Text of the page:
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question on changing 12-3 for 2 circuits to 12-3 + 12-2 for the 2 circuits...

question on changing 12-3 for 2 circuits to 12-3 + 12-2 for the 2 circuits...

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  #1  
Old 02-21-16, 09:04 AM
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question on changing 12-3 for 2 circuits to 12-3 + 12-2 for the 2 circuits...

Hello all - I'm hoping you can answer a question for me. I am in the midst of a kitchen remodel that is requiring the addition of a subpanel just beside my existing panel as I don't have enough room in the existing to add the larger AFCI breakers required by code. I've got my subpanel (60 amp) powered now and have 6 AFCI single pole breakers ready to go. I've removed the 2 20 amp circuits from the existing panel and it turns out they were run with one 12-3 wire instead of 2 12-2 wires (romex). So my single pole breakers won't work.

To my knowledge, I believe I have 2 options - return all the single pole AFCI breakers and purchase 2 pole AFCI breakers (FYI, I'm using a siemens box and siemens breakers), OR run an additional 12-2 romex cable to the same box where the 12-3 currently splits into the 2 circuits.

My question is, what is recommended? I am able to get the new wire where i need it as I have attic access and a lot of sheetrock removed in the house. Cost wise, I think it is about the same as the dual pole breakers seem a lot more expensive (but 1 would replace 2, so that may be a wash).

If I use the existing 12-3 and add a 12-2, is it code to just clip the red wire at the start and end of the run so it is not extended past the romex insulation?

I do have a permit, and all of this will be inspected, so I want to make sure I folow the 2014 code which my town/state follows.

Thanks!
 
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Old 02-21-16, 09:12 AM
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Cost wise, I think it is about the same as the dual pole breakers seem a lot more expensive (but 1 would replace 2, so that may be a wash)
I know for a fact that Siemens 2 pole AFCI breakers are cheaper then 2 single pole AFCI breakers, not by much, but they are. We use them all the time. I would just install two pole breaker(s).
 
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Old 02-21-16, 11:37 AM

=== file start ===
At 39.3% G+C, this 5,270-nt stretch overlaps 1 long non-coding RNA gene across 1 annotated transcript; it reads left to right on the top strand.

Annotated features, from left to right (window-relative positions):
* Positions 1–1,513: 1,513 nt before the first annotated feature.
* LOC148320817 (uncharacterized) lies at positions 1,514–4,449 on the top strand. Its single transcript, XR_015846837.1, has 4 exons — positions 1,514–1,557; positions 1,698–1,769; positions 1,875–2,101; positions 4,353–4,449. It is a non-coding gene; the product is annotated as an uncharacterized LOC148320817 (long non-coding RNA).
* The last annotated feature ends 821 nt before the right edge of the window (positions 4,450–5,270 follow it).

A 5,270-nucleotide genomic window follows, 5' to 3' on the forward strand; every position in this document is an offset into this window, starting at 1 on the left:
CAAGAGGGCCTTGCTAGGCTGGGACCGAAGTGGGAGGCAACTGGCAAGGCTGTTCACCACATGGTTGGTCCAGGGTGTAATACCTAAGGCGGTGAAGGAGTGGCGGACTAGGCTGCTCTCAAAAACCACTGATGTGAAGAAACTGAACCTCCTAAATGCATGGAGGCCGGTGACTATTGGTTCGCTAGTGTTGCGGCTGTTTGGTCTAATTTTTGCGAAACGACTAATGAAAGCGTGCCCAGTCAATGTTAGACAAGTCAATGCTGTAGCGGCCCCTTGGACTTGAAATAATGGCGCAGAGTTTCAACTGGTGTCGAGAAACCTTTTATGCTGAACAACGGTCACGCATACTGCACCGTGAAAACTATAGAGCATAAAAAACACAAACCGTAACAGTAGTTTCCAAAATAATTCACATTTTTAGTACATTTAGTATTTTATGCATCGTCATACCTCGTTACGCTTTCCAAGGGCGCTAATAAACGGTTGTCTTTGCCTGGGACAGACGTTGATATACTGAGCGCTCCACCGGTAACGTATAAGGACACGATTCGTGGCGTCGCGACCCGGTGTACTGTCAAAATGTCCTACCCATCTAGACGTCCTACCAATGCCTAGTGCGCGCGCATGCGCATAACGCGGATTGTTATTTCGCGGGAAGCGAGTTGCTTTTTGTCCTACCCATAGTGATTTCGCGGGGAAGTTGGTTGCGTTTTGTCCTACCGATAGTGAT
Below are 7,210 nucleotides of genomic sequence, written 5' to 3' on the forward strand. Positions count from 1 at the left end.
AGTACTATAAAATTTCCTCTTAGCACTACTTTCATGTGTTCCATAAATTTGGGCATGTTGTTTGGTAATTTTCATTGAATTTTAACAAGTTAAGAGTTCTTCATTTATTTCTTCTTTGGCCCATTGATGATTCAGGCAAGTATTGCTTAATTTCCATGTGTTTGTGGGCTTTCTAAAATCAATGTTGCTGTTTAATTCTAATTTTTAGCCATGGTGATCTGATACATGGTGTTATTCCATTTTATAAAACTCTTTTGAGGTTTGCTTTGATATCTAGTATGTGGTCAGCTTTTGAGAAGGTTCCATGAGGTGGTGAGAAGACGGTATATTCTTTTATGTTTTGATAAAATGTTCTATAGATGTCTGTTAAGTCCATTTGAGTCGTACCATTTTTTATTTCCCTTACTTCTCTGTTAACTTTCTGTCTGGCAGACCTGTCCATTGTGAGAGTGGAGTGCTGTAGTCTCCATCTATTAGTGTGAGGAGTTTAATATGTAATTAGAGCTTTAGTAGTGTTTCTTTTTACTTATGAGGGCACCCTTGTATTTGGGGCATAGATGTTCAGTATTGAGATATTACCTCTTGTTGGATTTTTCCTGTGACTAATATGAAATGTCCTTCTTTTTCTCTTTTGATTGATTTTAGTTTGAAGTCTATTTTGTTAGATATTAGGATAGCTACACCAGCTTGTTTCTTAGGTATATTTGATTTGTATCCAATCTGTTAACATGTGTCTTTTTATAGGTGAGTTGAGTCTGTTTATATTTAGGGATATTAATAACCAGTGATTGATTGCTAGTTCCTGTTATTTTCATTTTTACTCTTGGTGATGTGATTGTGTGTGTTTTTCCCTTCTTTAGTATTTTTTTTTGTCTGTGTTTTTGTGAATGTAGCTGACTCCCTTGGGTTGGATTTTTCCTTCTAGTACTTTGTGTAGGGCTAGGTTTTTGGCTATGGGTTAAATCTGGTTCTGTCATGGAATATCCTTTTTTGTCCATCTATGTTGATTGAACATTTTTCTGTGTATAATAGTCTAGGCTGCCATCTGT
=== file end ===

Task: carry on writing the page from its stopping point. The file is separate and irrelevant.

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Thank you. I guess I am operating on old information. I'll just wait till the electrical supply store opens tomorrow and get the 2 pole breakers. I see we live in the same state, so If you donit all the time, my city inspector should not have any concerns with me taking this path. Hopefully viking electric stocks the breakers I need. My kitchen is without power at the moment. Running the fridge off of an extension cord is definitely not to code!
 
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Old 02-21-16, 01:38 PM
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Hopefully viking electric stocks the breakers I need
Viking is where we buy ours and they should have them in stock, if not, they can get them by the afternoon if you stop by in the A.M.
 
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Old 02-22-16, 08:30 AM
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Thanks for all your help. Viking had exactly what I needed and I now have electricity in my kitchen again. You helped make my wife a happy lady!
 
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Old 02-22-16, 08:46 AM
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The following is important when installing a multi-wire branch circuit and post back if it needs clarification.

In the first box where the 240 splits, the neutral from the 12/3 source cable and the neutrals from the (2) 12/2 cables that the source feeds must be connected directly together with a pigtail to any device that might be in that box.

In other words you cannot connect the source neutral directly to a receptacle for instance, and then use that receptacles terminals to continue neutral downstream.
 
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Old 02-22-16, 02:36 PM
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Thanks for the advice. I'll verify that that is how it currently is and make sure I maintain that connection structure if I need to make any changes in the box.
 
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Old 02-22-16, 06:21 PM
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Thanks for all your help. Viking had exactly what I needed and I now have electricity in my kitchen again. You helped make my wife a happy lady!
Glad to hear they were able to set you up.
 
 

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